Indonesian bishops say Palm Sunday cathedral bombing ‘disgraced human dignity’
Cardinal Ignatius Suharyo Hardjoatmodjo, archbishop of Jakarta, in St. Peter’s Basilica on Oct. 5, 2019. DANIEL IBANEZ/CNA
By Courtney Mares
Catholic News Agency
March 30, 2021
Indonesia’s Catholic bishops have strongly condemned the Palm Sunday suicide bombing on the Sacred Heart of Jesus Cathedral on the island of Sulawesi which injured at least 19 people.
The two attackers, who both died in the bombing, were believed to have been a part of the local Islamic State affiliated group, Jamaah Ansharut Daulah (JAD), according to the national police chief.
Cardinal Ignatius Suharyo Hardjoatmodjo, the archbishop of Jakarta, told CNA on March 29 that the injured victims of the cathedral bombing are hospitalized and recovering.
He said that the attack on the first day of Holy Week “shocked everybody in Indonesia, not only Catholics,” noting that “leaders of all religious communities … condemned the brutal violence.”
“After the suicide bomb, the government has assured us Catholics, and Christians in general, that Holy Week services can be carried out as planned – with a security guarantee from the government,” Cardinal Suharyo said.
“We all pray that we can celebrate this Holy Week peacefully and that all Indonesian – not only Catholics – experience the peace Jesus Christ brings us.”
The Indonesian bishops’ conference’s Commission for Ecumenical and Interreligious Affairs, issued a statement signed by its chairman, Bishop Yohanes Harun Yuwono of Tanjungkarang, following the March 28 bombing.
“The suicide bombing is not only the concern of Catholics but also the concern of the entire nation and the Indonesian state,” Bishop Yuwono said in the statement published by Aid to the Church in Need.
“We strongly condemn the suicide bombing that disgraced human dignity, destroyed the values of humanity, and added to the long list of terrorism incidents in the nation that we love.”
The leader of the bishops’ interreligious dialogue commission for the world’s most populous Muslim-majority nation prayed that the Lord will grant “peace and protection to all.”
“We hope that the incident will not harm or weaken the relationships which have so far been intensively built, maintained, and developed by religious followers,” the bishop said.
Indonesia is home to the Nahdlatul Ulama movement, the largest independent Muslim organization in the world, which is committed to developing a theological framework for a reformed “humanitarian Islam” that rejects the concepts of caliphate, Sharia law, and “kafir” (infidels).
Hodri Ariev, an Indonesian Muslim leader within the Nahdlatul Ulama movement, told CNA that “eliminating the theology behind this bombing will require serious effort … and extensive cooperation between ulama (Islamic scholars) and the government” in Indonesia.
Indonesian President Joko Widodo condemned “acts of terrorism” following Sunday’s attack and said that he had ordered the chief of police to “thoroughly investigate the perpetrators’ networks and uncover the networks to their roots”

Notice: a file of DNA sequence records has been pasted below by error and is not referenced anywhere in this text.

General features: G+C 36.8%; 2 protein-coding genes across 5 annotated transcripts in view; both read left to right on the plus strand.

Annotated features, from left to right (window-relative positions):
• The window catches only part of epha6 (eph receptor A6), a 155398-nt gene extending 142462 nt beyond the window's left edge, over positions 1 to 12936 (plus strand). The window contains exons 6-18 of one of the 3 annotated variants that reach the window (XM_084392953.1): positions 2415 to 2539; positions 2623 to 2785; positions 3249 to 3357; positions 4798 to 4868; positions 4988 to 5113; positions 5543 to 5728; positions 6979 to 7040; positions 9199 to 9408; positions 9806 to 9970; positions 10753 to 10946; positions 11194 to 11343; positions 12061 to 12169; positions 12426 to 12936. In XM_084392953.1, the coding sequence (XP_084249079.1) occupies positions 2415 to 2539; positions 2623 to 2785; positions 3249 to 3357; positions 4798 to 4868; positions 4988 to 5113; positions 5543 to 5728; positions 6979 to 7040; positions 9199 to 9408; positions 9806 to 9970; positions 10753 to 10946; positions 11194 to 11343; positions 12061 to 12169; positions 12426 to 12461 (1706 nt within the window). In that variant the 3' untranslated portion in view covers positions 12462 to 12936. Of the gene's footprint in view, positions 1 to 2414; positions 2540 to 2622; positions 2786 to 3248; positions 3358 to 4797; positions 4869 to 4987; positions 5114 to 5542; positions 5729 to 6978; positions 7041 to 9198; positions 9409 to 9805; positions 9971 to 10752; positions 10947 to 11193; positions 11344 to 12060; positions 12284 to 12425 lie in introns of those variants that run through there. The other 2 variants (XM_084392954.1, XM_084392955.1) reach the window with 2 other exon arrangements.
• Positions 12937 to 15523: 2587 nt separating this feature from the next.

“I invite all members of society to jointly fight terrorism and radicalism, which are against our religious values and noble values as a nation that upholds divine values and upholds the values of diversity,” he said in a statement at the Bogor Presidential Palace, West Java.
The president also promised that the state would cover all medical bills for the victims wounded in the explosion and urged the public to remain calm as they continued to attend places of worship.
The bombing occurred at the side gate of the Catholic cathedral of Makassar, the capital city of South Sulawesi province, as church-goers were exiting the cathedral at the start of Holy Week.
Fr. Wilhelmus Tulak, who offered the Mass, said that the explosion occurred at around 10:30 a.m. local time.
Two people, a man and a woman, drove up to the cathedral on a motorbike and tried to enter through a gate. They were reportedly turned away by security guards before the bomb detonated.
Makassar is the fifth-largest urban center in Indonesia. Around 10% of the Southeast Asian country’s more than 270 million population is Christian. There are an estimated eight million Indonesian Catholics.
Catholic leaders from around the world expressed their condolences after the Palm Sunday attack.
Archbishop Eric de Moulins-Beautfort, president of the French bishops’ conference, said in a statement March 28 that Catholics in France are united in prayer and concern with Indonesian Catholics.
“They bring before the Lord Jesus the terrible pain of bereaved families, the suffering of the wounded and their loved ones, the anguish of many. They ask for peace and unity for your people, the conversion of the violent, the preservation of peace,” the archbishop said.
“The bishops of France pray very especially for you and for the priests of your diocese, asking that the Holy Spirit inspire you with words and gestures which will console, strengthen, and give hope ‘against all hope.’”
Pope Francis prayed for those wounded in the attack at the end of Palm Sunday Mass at the Vatican on March 28.
“Let us pray for all the victims of violence, especially those of this morning’s attack in Indonesia, in front of the Cathedral of Makassar,” the pope said.
Alessandro Monteduro, the director of Aid to the Church in Need in Italy, called on governments in countries where Christians are persecuted to strengthen security during Holy Week and Easter.
“The calendar of terror continues to align with the liturgical one,” Monteduro said.
“We hope that the police forces of the nations in which these extremist Islamist groups are active will strengthen the security measures to guarantee the faithful a peaceful participation in the celebrations of Holy Week and Easter,” he said.
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